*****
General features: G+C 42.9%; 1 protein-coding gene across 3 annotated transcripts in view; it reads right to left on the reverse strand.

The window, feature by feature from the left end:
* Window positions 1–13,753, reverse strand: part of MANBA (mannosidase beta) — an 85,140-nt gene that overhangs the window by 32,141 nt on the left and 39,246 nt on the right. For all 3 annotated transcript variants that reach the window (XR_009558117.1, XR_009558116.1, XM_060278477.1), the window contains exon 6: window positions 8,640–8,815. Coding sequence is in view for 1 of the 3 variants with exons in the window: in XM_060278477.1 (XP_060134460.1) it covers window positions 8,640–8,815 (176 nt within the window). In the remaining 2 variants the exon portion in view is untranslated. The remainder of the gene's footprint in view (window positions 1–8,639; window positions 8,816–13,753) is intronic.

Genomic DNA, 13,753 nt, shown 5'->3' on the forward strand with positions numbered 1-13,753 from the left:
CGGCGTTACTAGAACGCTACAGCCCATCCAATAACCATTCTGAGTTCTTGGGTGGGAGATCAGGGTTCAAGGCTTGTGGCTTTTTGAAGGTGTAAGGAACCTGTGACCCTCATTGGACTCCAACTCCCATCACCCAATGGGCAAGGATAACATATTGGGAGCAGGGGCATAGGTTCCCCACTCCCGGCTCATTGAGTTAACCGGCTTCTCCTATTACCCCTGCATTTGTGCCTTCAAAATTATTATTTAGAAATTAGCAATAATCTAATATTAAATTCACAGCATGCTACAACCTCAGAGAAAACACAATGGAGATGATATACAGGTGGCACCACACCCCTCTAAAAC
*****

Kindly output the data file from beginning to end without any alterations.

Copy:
General features: G+C 42.9%; 1 protein-coding gene across 3 annotated transcripts in view; it reads right to left on the reverse strand.

The window, feature by feature from the left end:
* Window positions 1–13,753, reverse strand: part of MANBA (mannosidase beta) — an 85,140-nt gene that overhangs the window by 32,141 nt on the left and 39,246 nt on the right. For all 3 annotated transcript variants that reach the window (XR_009558117.1, XR_009558116.1, XM_060278477.1), the window contains exon 6: window positions 8,640–8,815. Coding sequence is in view for 1 of the 3 variants with exons in the window: in XM_060278477.1 (XP_060134460.1) it covers window positions 8,640–8,815 (176 nt within the window). In the remaining 2 variants the exon portion in view is untranslated. The remainder of the gene's footprint in view (window positions 1–8,639; window positions 8,816–13,753) is intronic.

Genomic DNA, 13,753 nt, shown 5'->3' on the forward strand with positions numbered 1-13,753 from the left:
CGGCGTTACTAGAACGCTACAGCCCATCCAATAACCATTCTGAGTTCTTGGGTGGGAGATCAGGGTTCAAGGCTTGTGGCTTTTTGAAGGTGTAAGGAACCTGTGACCCTCATTGGACTCCAACTCCCATCACCCAATGGGCAAGGATAACATATTGGGAGCAGGGGCATAGGTTCCCCACTCCCGGCTCATTGAGTTAACCGGCTTCTCCTATTACCCCTGCATTTGTGCCTTCAAAATTATTATTTAGAAATTAGCAATAATCTAATATTAAATTCACAGCATGCTACAACCTCAGAGAAAACACAATGGAGATGATATACAGGTGGCACCACACCCCTCTAAAAC